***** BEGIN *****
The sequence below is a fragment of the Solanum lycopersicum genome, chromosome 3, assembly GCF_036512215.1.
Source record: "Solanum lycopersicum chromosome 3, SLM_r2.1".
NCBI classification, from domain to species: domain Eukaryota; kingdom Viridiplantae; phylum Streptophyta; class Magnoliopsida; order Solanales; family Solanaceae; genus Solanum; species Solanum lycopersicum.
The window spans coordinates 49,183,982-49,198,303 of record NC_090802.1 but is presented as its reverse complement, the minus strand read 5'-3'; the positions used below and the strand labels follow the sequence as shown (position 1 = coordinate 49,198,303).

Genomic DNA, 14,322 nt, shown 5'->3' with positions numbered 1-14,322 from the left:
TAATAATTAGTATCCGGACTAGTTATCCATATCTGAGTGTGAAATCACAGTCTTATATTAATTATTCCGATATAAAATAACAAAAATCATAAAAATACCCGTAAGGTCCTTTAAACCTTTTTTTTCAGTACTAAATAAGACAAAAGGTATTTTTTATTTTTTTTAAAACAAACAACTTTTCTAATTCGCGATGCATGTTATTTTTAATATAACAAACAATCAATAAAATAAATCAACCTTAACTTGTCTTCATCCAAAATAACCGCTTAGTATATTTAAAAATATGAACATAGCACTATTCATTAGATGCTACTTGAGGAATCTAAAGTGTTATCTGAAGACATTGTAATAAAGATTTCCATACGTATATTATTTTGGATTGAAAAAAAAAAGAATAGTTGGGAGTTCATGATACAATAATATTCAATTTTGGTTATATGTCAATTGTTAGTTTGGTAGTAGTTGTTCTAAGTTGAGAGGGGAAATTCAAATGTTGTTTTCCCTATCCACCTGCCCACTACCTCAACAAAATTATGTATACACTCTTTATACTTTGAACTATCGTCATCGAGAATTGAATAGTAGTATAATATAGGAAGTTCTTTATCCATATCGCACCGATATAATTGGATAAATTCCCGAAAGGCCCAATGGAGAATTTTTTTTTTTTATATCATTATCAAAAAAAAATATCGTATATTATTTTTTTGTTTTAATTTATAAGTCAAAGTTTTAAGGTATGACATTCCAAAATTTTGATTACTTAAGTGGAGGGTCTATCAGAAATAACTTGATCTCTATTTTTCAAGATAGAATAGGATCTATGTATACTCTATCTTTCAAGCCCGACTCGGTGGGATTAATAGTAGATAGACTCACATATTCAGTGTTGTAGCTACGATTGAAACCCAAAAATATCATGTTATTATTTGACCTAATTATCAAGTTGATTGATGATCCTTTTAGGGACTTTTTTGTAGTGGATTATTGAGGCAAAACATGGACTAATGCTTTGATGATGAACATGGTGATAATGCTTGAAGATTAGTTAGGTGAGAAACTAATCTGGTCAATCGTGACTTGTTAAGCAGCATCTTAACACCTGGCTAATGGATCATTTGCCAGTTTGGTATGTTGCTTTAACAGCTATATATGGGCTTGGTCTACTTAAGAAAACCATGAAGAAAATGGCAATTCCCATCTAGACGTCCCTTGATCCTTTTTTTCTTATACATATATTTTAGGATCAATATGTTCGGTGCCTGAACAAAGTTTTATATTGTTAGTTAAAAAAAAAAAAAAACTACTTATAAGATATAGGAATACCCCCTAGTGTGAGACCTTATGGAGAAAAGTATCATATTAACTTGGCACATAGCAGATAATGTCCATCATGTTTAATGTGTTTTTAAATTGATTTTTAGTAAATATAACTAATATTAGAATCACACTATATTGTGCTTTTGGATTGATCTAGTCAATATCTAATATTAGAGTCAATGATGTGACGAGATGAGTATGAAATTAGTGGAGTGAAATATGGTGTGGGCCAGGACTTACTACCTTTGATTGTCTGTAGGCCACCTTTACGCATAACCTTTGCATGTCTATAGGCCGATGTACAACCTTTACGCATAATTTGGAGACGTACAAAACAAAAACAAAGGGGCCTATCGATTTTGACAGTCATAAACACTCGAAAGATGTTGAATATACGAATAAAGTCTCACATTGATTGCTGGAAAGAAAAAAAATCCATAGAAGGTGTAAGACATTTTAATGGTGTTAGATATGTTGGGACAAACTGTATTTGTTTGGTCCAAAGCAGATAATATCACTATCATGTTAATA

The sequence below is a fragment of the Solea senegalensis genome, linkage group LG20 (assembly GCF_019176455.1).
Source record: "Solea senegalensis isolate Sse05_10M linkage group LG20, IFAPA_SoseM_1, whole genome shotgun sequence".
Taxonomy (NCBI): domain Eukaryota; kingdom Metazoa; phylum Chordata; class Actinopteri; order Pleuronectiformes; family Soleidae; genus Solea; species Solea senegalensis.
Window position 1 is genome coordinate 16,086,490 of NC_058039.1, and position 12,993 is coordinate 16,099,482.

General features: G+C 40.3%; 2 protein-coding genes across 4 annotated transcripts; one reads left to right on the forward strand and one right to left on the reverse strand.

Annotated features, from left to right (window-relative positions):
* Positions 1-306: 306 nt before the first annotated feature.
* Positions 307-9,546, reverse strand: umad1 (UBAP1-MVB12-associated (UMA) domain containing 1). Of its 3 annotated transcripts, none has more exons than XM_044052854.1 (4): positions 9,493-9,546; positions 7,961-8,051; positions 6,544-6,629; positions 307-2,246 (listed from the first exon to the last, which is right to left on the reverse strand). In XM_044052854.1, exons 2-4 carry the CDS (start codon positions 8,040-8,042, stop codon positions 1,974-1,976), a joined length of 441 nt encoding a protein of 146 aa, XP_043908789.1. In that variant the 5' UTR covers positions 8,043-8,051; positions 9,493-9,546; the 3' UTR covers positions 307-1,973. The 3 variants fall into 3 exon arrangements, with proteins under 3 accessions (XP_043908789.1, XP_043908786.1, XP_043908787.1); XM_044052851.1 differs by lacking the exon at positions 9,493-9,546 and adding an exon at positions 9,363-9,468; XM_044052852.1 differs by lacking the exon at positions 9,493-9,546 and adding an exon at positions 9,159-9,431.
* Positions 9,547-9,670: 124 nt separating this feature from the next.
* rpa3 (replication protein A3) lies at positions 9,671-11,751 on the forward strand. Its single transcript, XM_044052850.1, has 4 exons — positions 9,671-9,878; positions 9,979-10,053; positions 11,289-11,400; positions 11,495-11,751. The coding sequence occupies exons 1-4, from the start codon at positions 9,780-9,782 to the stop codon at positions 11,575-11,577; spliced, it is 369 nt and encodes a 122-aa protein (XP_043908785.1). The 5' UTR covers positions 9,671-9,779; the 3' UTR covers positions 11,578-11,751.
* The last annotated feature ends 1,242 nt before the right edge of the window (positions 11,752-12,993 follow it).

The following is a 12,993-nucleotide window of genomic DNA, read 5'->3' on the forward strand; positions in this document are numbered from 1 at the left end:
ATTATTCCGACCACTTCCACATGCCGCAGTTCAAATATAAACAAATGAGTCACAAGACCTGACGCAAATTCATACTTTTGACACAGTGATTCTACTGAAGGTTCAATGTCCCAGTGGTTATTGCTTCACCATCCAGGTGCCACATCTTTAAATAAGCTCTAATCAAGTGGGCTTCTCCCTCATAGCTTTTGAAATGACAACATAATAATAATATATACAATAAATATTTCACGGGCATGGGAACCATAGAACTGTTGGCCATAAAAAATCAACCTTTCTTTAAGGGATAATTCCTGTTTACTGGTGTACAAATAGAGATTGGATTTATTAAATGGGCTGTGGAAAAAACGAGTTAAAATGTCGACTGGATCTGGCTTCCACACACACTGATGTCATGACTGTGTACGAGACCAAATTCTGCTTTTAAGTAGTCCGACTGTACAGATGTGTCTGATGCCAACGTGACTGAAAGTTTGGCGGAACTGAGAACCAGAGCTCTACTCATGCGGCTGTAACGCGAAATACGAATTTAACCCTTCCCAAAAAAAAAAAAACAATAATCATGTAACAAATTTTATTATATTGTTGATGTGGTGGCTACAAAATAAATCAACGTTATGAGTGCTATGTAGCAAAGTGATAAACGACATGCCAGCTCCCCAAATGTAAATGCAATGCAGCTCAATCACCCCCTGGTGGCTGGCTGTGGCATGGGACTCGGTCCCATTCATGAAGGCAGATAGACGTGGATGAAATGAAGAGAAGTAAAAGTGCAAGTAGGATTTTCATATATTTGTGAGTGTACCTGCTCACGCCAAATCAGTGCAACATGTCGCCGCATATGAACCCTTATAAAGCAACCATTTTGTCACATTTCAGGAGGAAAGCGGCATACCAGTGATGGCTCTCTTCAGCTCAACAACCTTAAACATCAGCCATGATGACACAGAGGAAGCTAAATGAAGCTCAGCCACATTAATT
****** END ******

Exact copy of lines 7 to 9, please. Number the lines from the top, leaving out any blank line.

The sequence below is a fragment of the Solea senegalensis genome, linkage group LG20 (assembly GCF_019176455.1).
Source record: "Solea senegalensis isolate Sse05_10M linkage group LG20, IFAPA_SoseM_1, whole genome shotgun sequence".
Taxonomy (NCBI): domain Eukaryota; kingdom Metazoa; phylum Chordata; class Actinopteri; order Pleuronectiformes; family Soleidae; genus Solea; species Solea senegalensis.